Abandonment issues refer to a deeply held fear or belief that you will lose a loved one. While losing those close to us is a natural part of life, and for which there are several reasons, people with abandonment issues experience frequent worry, stress, and anxiety about the potential loss of someone they love, whether through death, the loss of a relationship, or neglect.
Abandonment issues are common, but that doesn’t make them any less painful. The affected person usually knows that their fears and worries are not always rational, but this only adds to the difficulty of the fear of abandonment. A person might feel obsessive, clingy, or that they’re “going crazy”.
What Causes Abandonment Issues and Abandonment Anxiety?
Abandonment issues typically begin in childhood. If they remain unresolved, they can impact our social life, romantic relationships, and self-esteem throughout our adolescent and adult years.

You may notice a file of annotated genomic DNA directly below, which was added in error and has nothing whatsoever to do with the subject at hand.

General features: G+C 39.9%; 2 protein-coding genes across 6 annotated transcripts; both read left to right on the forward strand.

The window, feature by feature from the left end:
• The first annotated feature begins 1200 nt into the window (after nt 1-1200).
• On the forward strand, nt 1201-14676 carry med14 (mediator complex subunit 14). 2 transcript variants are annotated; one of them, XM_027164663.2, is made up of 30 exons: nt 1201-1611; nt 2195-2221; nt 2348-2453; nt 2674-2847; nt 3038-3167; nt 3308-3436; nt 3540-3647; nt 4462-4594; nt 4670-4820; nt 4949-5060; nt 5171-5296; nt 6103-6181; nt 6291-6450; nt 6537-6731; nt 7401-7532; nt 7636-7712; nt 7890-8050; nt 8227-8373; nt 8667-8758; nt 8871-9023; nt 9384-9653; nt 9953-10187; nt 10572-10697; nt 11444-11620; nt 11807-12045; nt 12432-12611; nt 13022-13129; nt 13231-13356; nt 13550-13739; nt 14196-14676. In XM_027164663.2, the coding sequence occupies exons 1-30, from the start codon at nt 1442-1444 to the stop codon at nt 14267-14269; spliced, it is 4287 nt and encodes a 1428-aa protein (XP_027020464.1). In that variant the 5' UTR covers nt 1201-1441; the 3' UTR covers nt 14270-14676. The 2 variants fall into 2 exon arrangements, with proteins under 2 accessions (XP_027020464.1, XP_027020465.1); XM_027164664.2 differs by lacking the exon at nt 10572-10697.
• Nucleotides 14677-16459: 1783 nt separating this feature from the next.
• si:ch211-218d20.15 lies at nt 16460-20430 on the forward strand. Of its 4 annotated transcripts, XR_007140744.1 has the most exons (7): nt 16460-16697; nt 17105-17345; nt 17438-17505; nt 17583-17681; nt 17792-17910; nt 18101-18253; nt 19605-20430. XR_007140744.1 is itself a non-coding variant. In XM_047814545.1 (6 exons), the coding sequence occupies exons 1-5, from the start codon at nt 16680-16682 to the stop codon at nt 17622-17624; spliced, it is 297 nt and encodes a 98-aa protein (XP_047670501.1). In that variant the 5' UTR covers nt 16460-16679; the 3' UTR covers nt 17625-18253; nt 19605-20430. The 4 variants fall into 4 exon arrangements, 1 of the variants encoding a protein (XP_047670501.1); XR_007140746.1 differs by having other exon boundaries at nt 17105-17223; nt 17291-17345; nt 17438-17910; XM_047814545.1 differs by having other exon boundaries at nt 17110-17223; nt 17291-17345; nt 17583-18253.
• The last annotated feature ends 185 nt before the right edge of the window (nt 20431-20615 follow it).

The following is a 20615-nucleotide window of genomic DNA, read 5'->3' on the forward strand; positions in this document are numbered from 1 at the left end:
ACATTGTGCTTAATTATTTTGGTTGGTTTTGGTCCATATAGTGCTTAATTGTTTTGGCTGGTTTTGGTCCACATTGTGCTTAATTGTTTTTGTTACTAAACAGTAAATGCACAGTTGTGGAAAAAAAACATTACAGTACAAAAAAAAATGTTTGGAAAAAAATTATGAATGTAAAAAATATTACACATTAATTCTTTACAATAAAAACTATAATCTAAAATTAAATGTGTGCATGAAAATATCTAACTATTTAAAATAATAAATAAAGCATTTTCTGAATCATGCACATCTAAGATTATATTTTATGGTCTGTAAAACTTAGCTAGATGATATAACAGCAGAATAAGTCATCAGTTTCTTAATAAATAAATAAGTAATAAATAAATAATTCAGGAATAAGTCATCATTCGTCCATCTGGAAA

Often, a child who has experienced a traumatic loss, such as the death of a parent, or other family member, parental separation or divorce, or living with a mentally ill parent, will develop a deep fear of being abandoned. These are known as Adverse Childhood Experiences (ACEs), and have a significant impact on our psychosocial development.
What are Adverse Childhood Experiences?
ACE’s have a significant impact on our health and well-being as we enter adolescence and adulthood. The original landmark study on adverse childhood experiences was carried out in the 1990s by the Centers for Disease Control (CDC) and Kaiser Permanente.
MD AT Kaiser Permanente Vincent J. Felitti was leading a weight loss program for obesity and noticed a high dropout rate. What confused Felitti was that the drop-outs had been doing well in the program.
After some investigation, he and his colleagues learned that the weight loss that participants were trying to achieve had uncovered some childhood trauma, which they had tried to cope with through their disordered eating habits.